Scooter sharing companies have reinvented the wheels of transportation in cities such as Tampa, which recently began a year-long pilot program.
With so many people zipping along downtown sidewalks, it’s clear that plenty of people are finding e-scooters a fun way to get from point A to point B. But there is a side effect. Since the city’s shared electric scooter pilot program began, Tampa General Hospital has noticed an increase in the number of injuries from scooter accidents – ranging from minor scrapes to serious trauma. The hospital recorded seven probable scooter accidents in May and June of 2018 and 43 in the same months in 2019.
Safe scooting requires some planning and caution. So here are four safety tips provided by TGH experts. Whether you’re scooting off to a latte or a business appointment, these guidelines will keep you safe.
- Wear a helmet
While this may seem like an obvious solution, a study done at Rutgers University showed that 66% of individuals injured on an e-scooter were not wearing helmets.
“Most people are just not used to riding one yet and felt like it was going faster than they thought,” said Dr. David Wein, chief of emergency medicine at Tampa General Hospital. “Wearing a helmet is always a good place to start.”
The good news is that most scooter-sharing companies will offer you a helmet with your rental.
- Be aware of your surroundings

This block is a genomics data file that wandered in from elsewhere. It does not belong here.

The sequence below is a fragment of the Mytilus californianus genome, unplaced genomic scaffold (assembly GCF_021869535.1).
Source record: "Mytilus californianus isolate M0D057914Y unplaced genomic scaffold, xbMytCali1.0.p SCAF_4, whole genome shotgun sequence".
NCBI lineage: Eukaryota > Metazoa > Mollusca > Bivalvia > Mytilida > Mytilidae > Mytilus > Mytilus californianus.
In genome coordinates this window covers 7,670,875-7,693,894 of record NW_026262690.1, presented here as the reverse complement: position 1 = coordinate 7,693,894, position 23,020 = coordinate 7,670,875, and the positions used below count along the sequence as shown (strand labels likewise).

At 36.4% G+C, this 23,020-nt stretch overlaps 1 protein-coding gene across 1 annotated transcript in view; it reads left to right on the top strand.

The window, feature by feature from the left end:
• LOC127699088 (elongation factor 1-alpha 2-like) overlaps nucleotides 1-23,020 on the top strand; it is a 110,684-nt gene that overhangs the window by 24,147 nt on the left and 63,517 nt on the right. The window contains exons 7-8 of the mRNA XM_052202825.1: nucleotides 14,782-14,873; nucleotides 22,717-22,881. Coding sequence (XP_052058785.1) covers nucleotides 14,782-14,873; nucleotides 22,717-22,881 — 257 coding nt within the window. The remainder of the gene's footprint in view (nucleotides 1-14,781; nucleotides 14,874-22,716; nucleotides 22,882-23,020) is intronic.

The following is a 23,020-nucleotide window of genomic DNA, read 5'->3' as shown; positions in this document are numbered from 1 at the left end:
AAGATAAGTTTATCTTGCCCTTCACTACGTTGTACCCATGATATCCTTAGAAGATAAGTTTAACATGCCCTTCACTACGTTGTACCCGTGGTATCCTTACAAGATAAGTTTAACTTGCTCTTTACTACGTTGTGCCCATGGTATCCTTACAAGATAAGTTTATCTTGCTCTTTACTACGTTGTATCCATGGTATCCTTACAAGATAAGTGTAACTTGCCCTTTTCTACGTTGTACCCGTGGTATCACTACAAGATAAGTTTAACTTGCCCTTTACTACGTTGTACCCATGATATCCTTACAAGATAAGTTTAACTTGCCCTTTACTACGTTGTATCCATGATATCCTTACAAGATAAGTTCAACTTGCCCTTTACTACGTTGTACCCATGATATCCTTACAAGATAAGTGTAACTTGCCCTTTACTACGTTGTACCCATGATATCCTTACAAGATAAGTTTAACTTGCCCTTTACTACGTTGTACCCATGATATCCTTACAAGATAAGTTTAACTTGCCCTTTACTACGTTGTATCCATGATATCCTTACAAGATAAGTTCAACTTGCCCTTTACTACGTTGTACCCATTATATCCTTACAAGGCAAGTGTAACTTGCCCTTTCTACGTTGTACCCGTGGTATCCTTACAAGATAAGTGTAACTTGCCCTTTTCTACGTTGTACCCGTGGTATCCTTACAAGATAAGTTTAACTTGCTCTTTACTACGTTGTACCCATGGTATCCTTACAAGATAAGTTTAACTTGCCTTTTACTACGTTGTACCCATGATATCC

E-scooters are especially popular in big cities. And one of the fun things is that you can decide in an instant to hop onto one and zip off to work or lunch. But any time you do this, pay attention to the people, bicycles and cars around you. The traffic can be dangerous. E-scooter riding rules should be treated like driving rules: keep two hands on the handlebars, keep your phone tucked away and keep your eyes on the road.
- Test ride
You may be excited to go on an e-scooter ride with a group of friends downtown, but if it’s going to be your first time riding a motorized scooter, do a few test rides. Go out with one understanding friend and practice starting, stopping and making turns. This will help you understand the control and speed of your scooter.
- Scoot solo
Several e-scooter accidents occur when two people are trying to ride one scooter – which is always a bad idea. E-scooters typically have a weight limit of 200-300 pounds, which does not always allow for two full-grown adults to ride. And the second rider has no handles, so balance and control is a big problem.